• Master Astrologer, Poet, Author, Artist, and Teacher



d215 150 150 John Sandbach

Scorpio 5. A sculptor creating large, fragile works of art out of paper.  (Omega Symbol) Manifesting/Inspired

(Degree Angel: HAIYAEL (HA-ee-ya-EL) Prophecy and Parallel Universes, Divine Warrior/Weaponry)


This degree is intent on expressing its creativity in a momentary, evanescent manner, without modifying it for the purpose of pleasing the crowd or meeting the expectations of others. It needs to be faithful to its own creative vision and play with energies in an uninhibited fashion that is free of tradition, constraints and formal rules. The message it communicates is that all passes and that time and change are not to be feared, but rather savored in the moment..

The Chandra Symbol for this degree is “An Egyptian queen with a braided beard” With her beard she is trying to gain credibility and authority by taking on the symbol of power, just as the sculptor cares so little for credibility that he creates works of art in a virtually unmarketable media. This degree realizes the unreasoning and narrow biases of society, and is willing on the one hand to to work within those to achieve its ends, or, when it feels it can afford the price, to ignore society’s limited framework and strike out on its own.

This degree can bring greater self awareness to others and to the world at large. It is an adept and aware social critic, though the medicine it offers society may not be readily taken in by the world. It also has a magical ability to inspire confidence in others – the confidence to be themselves, even if it means foregoing social approval.

Pleiadian Symbol: Sharp rocks splashed, dripping with sea spray.  Fearless and continual confrontation with feelings and desires.  Or an impervious rigidity that the forces of the subconscious relentless attempt to wear away.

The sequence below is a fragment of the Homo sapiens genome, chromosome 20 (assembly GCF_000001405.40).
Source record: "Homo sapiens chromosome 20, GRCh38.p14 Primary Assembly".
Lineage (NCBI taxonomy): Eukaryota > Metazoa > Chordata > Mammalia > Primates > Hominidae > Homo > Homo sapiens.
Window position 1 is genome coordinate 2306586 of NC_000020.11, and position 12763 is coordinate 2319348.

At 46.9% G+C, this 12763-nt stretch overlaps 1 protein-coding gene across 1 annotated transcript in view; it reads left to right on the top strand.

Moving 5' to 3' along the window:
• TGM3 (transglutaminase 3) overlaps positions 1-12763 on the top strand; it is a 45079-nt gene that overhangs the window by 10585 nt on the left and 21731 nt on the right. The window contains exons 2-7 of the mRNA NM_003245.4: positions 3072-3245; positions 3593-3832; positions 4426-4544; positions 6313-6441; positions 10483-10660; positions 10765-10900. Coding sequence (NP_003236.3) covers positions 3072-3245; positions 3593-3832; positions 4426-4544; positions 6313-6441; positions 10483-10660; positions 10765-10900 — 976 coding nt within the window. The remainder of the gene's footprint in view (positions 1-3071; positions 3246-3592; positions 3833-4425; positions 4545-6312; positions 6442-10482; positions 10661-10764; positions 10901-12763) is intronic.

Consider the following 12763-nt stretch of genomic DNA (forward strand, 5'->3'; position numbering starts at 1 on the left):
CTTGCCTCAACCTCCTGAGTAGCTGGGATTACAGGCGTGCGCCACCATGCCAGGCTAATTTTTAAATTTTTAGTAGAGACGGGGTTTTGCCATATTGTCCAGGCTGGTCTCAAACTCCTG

Azoth Symbol: Many precious objects being heaped on an altar.  Concentrated focus of spiritual intent.  The lifting of the material into realms of the spiritual.

Seed degree: Taurus 26. All over the city, words on scraps of paper floating through the sewers. (Omega Symbol). Experiencing all the waste and junk around us, we seek a way to make something positively creative and meaningful out of it.

Grotesque rocks in a sand garden. (Chandra Symbol). When we perceive the way nature is so free in her continual creative experimentation, we allow ourselves to be empowered by our own inner wisdom – and willing to freely express its sensitivity.

Fulfillment degree: Aquarius 18. A cloud in the middle of an empty sky has lost its way. (Omega Symbol). Allowing whatever we create to be of the moment, and not worrying about whether it will endure, we realize that even if we and what we make evaporate, we will simply reincarnate in another form – in fact in just the form that we need to progress us.

An American Indian woman in a canoe. She is gathering wild rice. (Chandra Symbol). Empowered by our own feminine wisdom we seek in nature that which will nourish both ourselves and others.


In 4197 the sculptor Synosrap Relt finished his 11 year project of creating the 7 story tower made of paper known as the Obelisk of Sandar, which still stands today, after 700 years, in the Grand Park on the outskirts of the city of Peth. It is amazing in its sculptural details and origamic virtuosity, and is said to have more than 1000 gargoyles made solely of folds covering its surface.

The alchemist Tonar Rason, shortly after the tower was erected, enveloped the area in which it stands with several spells – formulas to prevent the stirring of any air, others to make the tower itself impervious to rain, and others to maintain a steady and mild atmosphere surrounding it. To this day the spells still hold and the tower is visited every year by thousands, though none could ascend it due to its extreme fragility until the year 4269 in which the alchemist Durad Ramas installed at its entrance a magic stone of his making, which, if kissed, would render most visitors light as a feather for several hours and hence allow them to ascend the tower, in which they could admire its elegant spiral staircase, elaborate system of vaulting, and rooms in which Relt had placed some of his most inspired sculptures, the most famous being his “War of the Butterflies.”



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